any of three yellow or orange fat-soluble pigments having the formula C 40 H 56 , found in many plants, especially carrots, and transformed to vitamin A in the liver; provitamin A.
any of four orange-red isomers of an unsaturated hydrocarbon present in many plants (β-carotene is the orange pigment of carrots) and converted to vitamin A in the liver. Formula: C40H56
hydrocarbon found in carrots and other plants, 1861, from German carotin, coined 1831 by German chemist H.W.F. Wackenroder (1789-1854) from Latin carota “carrot” (see carrot) + German form of chemical suffix -ine (2), denoting a hydrocarbon.
carotene car·o·tene (kār’ə-tēn’) or car·o·tin (-tĭn)
An orange-yellow to red crystalline pigment that exists in three isomeric forms designated alpha, beta, and gamma; it is converted to vitamin A in the liver and is found in animal tissue and certain plants, such as carrots and squash.
Any of various organic compounds that occur as orange-yellow to red pigments in many plants and in animal tissue. In plant leaves, carotenes aid in the absorption of light energy by transferring the energy to chlorophyll and act as antioxidants protecting chlorophyll from damage by oxidation. In animals, carotenes are converted to vitamin A primarily in the liver. They are members of the carotenoid family of compounds and give plants such as carrots, pumpkins, and dandelions their characteristic color. Chemical formula: C40H56. See also xanthophyll.
carotenemia carotenemia car·o·te·ne·mi·a (kār’ə-tən-ē’mē-ə) n. The presence of excess carotene in the blood, often resulting in yellowing of the skin. Also called xanthemia.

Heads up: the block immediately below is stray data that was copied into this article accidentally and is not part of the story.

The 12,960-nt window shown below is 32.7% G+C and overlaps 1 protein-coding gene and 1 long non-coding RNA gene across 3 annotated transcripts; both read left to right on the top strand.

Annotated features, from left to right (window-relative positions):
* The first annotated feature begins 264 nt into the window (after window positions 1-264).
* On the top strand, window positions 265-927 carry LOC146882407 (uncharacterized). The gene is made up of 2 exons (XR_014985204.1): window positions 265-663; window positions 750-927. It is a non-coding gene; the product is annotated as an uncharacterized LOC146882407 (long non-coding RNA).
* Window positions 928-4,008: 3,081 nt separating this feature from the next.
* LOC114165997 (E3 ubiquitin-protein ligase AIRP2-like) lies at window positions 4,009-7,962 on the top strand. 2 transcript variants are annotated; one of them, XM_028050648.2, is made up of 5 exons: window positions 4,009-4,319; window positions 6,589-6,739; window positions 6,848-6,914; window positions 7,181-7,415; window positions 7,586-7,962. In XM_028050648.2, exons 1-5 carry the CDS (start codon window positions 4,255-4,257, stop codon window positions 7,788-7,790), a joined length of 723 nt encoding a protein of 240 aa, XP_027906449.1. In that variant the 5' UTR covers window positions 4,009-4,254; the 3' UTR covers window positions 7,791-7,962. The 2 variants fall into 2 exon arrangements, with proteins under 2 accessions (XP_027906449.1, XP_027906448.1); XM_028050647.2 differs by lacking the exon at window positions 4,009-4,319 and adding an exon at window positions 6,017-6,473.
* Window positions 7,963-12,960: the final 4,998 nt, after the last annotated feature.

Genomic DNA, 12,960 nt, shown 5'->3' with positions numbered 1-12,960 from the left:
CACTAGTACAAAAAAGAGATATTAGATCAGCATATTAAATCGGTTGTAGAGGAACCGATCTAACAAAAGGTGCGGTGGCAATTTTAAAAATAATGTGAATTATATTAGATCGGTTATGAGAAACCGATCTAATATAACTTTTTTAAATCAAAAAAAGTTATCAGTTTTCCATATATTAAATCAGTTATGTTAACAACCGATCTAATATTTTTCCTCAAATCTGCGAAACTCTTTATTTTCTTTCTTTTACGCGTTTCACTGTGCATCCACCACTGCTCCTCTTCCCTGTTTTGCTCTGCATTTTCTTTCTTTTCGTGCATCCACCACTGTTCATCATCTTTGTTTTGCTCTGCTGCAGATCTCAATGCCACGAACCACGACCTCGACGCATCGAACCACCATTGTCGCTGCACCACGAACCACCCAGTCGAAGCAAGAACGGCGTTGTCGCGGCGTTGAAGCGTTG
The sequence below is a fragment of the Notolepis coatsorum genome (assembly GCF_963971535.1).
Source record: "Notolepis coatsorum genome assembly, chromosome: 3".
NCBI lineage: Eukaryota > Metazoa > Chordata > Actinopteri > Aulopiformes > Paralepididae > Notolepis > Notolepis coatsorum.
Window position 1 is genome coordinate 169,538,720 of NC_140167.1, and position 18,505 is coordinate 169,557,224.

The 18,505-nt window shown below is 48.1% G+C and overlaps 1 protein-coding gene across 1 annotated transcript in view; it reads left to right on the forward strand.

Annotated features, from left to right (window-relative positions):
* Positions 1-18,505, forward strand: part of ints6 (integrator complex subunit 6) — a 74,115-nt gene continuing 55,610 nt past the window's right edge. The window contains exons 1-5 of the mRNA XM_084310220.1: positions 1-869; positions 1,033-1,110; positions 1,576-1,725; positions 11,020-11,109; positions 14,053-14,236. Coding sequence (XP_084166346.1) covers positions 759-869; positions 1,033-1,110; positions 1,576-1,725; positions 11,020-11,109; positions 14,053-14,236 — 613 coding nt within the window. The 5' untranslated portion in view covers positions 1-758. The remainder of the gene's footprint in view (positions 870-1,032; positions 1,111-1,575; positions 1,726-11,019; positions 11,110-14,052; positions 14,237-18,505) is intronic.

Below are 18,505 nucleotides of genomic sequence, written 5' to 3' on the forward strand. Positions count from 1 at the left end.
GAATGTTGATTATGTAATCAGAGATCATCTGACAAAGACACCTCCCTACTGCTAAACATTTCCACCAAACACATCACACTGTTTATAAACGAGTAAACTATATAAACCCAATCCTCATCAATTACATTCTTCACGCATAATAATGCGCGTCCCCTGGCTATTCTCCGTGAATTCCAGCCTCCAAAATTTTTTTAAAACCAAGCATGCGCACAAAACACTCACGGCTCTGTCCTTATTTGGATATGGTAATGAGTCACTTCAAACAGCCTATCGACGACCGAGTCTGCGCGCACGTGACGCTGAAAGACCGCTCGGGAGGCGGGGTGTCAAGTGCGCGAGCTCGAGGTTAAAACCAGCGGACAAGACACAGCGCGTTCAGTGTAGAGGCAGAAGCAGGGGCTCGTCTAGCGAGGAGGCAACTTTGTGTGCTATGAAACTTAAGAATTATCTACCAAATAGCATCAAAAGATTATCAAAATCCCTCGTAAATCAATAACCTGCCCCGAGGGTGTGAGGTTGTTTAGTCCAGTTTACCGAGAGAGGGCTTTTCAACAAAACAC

any of a group of red and yellow pigments, chemically similar to carotene, contained in animal fat and some plants. similar to carotene. pertaining to carotenoids. noun any of a group of red or yellow pigments, including carotenes, found in plants and certain animal tissues adjective of or resembling carotene or a carotenoid n. 1913, […]
- Carotenosis cutis
carotenosis cutis carotenosis cutis car·o·te·no·sis cu·tis (kār’ətən-ō’sĭs kyōō’tĭs) n. A yellow or golden coloration of the skin caused by an excessive intake of carotene. Also called aurantiasis cutis.
Wallace Hume, 1896–1937, U.S. chemist: associated with the invention of synthetic nylon material. Contemporary Examples Yet, says Carothers, “his view was not driving U.S. policy towards Egypt.” Obama and the State Department’s Challenge in Egypt Tara McKelvey May 26, 2012 Carothers (kə-rŭ’ərz) American chemist who developed the synthetic material nylon, which was patented in 1937.